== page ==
Proof. Apply the Theorem to AT while recognizing that the eigenvalues of the transpose are the same as those of the original matrix.

Example. For a diagonal matrix, the Gershgorin discs coincide with the spectrum. Conversely, if the Gershgorin discs coincide with the spectrum, the matrix is diagonal.

Discussion One way to interpret this theorem is that if the off-diagonal entries of a square matrix over the complex numbers have small norms, the eigenvalues of the matrix cannot be "far from" the diagonal entries of the matrix. Therefore, by reducing the norms of off-diagonal entries one can attempt to approximate the eigenvalues of the matrix. Of course, diagonal entries may change in the process of minimizing off-diagonal entries.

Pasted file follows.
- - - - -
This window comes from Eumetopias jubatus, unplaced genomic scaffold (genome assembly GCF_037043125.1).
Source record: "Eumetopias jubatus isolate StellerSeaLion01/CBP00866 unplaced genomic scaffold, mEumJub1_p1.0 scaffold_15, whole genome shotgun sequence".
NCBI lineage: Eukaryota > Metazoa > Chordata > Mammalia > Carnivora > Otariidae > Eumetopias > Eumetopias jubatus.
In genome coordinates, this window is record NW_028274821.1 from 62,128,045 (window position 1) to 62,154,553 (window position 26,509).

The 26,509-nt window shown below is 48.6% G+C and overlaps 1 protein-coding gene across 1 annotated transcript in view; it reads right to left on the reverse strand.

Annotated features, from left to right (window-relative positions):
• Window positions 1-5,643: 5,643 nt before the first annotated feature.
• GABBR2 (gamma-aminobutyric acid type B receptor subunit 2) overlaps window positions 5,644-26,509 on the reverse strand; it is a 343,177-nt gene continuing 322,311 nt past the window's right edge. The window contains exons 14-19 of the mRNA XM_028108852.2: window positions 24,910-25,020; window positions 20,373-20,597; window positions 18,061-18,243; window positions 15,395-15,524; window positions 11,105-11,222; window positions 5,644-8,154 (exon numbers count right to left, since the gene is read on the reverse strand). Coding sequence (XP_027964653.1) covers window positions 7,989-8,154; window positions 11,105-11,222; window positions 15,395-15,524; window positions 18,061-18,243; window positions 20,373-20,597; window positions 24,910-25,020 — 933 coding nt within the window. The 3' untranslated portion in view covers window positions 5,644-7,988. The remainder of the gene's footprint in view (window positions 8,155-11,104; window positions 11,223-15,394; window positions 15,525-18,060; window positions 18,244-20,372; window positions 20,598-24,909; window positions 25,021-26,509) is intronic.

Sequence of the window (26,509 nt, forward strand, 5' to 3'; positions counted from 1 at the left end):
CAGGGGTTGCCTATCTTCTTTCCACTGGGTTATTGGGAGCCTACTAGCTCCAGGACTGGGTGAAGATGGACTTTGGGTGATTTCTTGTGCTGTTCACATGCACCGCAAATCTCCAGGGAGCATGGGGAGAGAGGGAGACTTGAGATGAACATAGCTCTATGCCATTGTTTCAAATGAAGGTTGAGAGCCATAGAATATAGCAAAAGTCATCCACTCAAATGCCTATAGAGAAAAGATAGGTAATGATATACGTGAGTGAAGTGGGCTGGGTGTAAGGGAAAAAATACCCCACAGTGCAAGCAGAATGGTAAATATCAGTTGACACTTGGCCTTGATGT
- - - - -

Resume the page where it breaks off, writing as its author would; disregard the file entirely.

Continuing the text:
The theorem does not claim that there is one disc for each eigenvalue; if anything, the discs rather correspond to the axes in {displaystyle mathbb {C} ^{n}} , and each expresses a bound on precisely those eigenvalues whose eigenspaces are closest to one particular axis. In the matrix {displaystyle {begin{pmatrix}3&2&2\1&1&0\1&0&1end{pmatrix}}{begin{pmatrix}a&0&0\0&b&0\0&0&cend{pmatrix}}{begin{pmatrix}3&2&2\1&1&0\1&0&1end{pmatrix}}^{-1}={begin{pmatrix}-3a+2b+2c&6a-2b-4c&6a-4b-2c\b-a&a+(a-b)&2(a-b)\c-a&2(a-c)&a+(a-c)end{pmatrix}}} — which by construction has eigenvalues {displaystyle a} , {displaystyle b} , and {displaystyle c} with eigenvectors {displaystyle left({begin{smallmatrix}3\1\1end{smallmatrix}}right)} , {displaystyle left({begin{smallmatrix}2\1\0end{smallmatrix}}right)} , and {displaystyle left({begin{smallmatrix}2\0\1end{smallmatrix}}right)} — it is easy to see that the disc for row 2 covers {displaystyle a} and {displaystyle b} while the disc for row 3 covers {displaystyle a} and {displaystyle c} . This is however just a happy coincidence; if working through the steps of the proof one finds that it in each eigenvector is the first element that is the largest (every eigenspace is closer to the first axis than to any other axis), so the theorem only promises that the disc for row 1 (whose radius can be twice the sum of the other two radii) covers all three eigenvalues.